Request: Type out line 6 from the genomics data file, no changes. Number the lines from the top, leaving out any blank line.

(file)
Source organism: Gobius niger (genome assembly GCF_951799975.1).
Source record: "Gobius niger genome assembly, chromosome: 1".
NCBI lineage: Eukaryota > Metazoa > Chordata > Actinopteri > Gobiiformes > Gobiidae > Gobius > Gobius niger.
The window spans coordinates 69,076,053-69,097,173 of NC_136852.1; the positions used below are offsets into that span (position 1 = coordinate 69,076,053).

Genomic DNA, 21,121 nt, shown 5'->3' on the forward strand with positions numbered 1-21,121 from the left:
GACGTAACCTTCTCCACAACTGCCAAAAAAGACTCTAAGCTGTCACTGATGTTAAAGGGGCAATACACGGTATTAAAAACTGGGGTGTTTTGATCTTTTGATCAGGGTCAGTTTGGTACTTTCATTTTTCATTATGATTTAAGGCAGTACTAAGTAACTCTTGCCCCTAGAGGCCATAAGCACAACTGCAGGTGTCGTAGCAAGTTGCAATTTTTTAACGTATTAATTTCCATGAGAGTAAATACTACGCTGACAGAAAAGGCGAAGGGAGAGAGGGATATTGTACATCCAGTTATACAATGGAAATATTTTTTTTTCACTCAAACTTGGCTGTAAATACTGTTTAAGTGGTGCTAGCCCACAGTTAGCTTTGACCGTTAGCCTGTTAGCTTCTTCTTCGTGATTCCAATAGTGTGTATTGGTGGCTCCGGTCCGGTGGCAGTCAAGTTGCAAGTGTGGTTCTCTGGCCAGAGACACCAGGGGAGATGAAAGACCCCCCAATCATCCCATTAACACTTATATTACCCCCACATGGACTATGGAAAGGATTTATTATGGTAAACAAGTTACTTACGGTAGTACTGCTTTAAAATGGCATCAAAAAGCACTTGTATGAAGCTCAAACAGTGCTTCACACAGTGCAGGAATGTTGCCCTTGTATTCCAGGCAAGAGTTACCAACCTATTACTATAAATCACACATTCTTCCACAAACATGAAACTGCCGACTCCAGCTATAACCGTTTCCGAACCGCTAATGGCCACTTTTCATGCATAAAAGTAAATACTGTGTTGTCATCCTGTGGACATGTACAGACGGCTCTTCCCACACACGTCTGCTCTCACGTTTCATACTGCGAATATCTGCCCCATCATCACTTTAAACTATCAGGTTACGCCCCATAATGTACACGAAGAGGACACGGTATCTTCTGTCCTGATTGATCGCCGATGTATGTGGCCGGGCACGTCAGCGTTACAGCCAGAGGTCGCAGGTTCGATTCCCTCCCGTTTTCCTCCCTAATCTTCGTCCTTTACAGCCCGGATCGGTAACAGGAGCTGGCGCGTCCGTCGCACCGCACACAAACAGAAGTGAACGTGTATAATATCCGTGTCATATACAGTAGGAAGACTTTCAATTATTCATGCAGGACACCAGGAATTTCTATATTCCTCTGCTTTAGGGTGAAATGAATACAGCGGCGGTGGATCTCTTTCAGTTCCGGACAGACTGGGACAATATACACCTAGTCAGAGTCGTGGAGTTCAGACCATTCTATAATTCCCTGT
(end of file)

GACGTAACCTTCTCCACAACTGCCAAAAAAGACTCTAAGCTGTCACTGATGTTAAAGGGGCAATACACGGTATTAAAAACTGGGGTGTTTTGATCTTTTGATCAGGGTCAGTTTGGTACTTTCATTTTTCATTATGATTTAAGGCAGTACTAAGTAACTCTTGCCCCTAGAGGCCATAAGCACAACTGCAGGTGTCGTAGCAAGTTGCAATTTTTTAACGTATTAATTTCCATGAGAGTAAATACTACGCTGACAGAAAAGGCGAAGGGAGAGAGGGATATTGTACATCCAGTTATACAATGGAAATATTTTTTTTTCACTCAAACTTGGCTGTAAATACTGTTTAAGTGGTGCTAGCCCACAGTTAGCTTTGACCGTTAGCCTGTTAGCTTCTTCTTCGTGATTCCAATAGTGTGTATTGGTGGCTCCGGTCCGGTGGCAGTCAAGTTGCAAGTGTGGTTCTCTGGCCAGAGACACCAGGGGAGATGAAAGACCCCCCAATCATCCCATTAACACTTATATTACCCCCACATGGACTATGGAAAGGATTTATTATGGTAAACAAGTTACTTACGGTAGTACTGCTTTAAAATGGCATCAAAAAGCACTTGTATGAAGCTCAAACAGTGCTTCACACAGTGCAGGAATGTTGCCCTTGTATTCCAGGCAAGAGTTACCAACCTATTACTATAAATCACACATTCTTCCACAAACATGAAACTGCCGACTCCAGCTATAACCGTTTCCGAACCGCTAATGGCCACTTTTCATGCATAAAAGTAAATACTGTGTTGTCATCCTGTGGACATGTACAGACGGCTCTTCCCACACACGTCTGCTCTCACGTTTCATACTGCGAATATCTGCCCCATCATCACTTTAAACTATCAGGTTACGCCCCATAATGTACACGAAGAGGACACGGTATCTTCTGTCCTGATTGATCGCCGATGTATGTGGCCGGGCACGTCAGCGTTACAGCCAGAGGTCGCAGGTTCGATTCCCTCCCGTTTTCCTCCCTAATCTTCGTCCTTTACAGCCCGGATCGGTAACAGGAGCTGGCGCGTCCGTCGCACCGCACACAAACAGAAGTGAACGTGTATAATATCCGTGTCATATACAGTAGGAAGACTTTCAATTATTCATGCAGGACACCAGGAATTTCTATATTCCTCTGCTTTAGGGTGAAATGAATACAGCGGCGGTGGATCTCTTTCAGTTCCGGACAGACTGGGACAATATACACCTAGTCAGAGTCGTGGAGTTCAGACCATTCTATAATTCCCTGT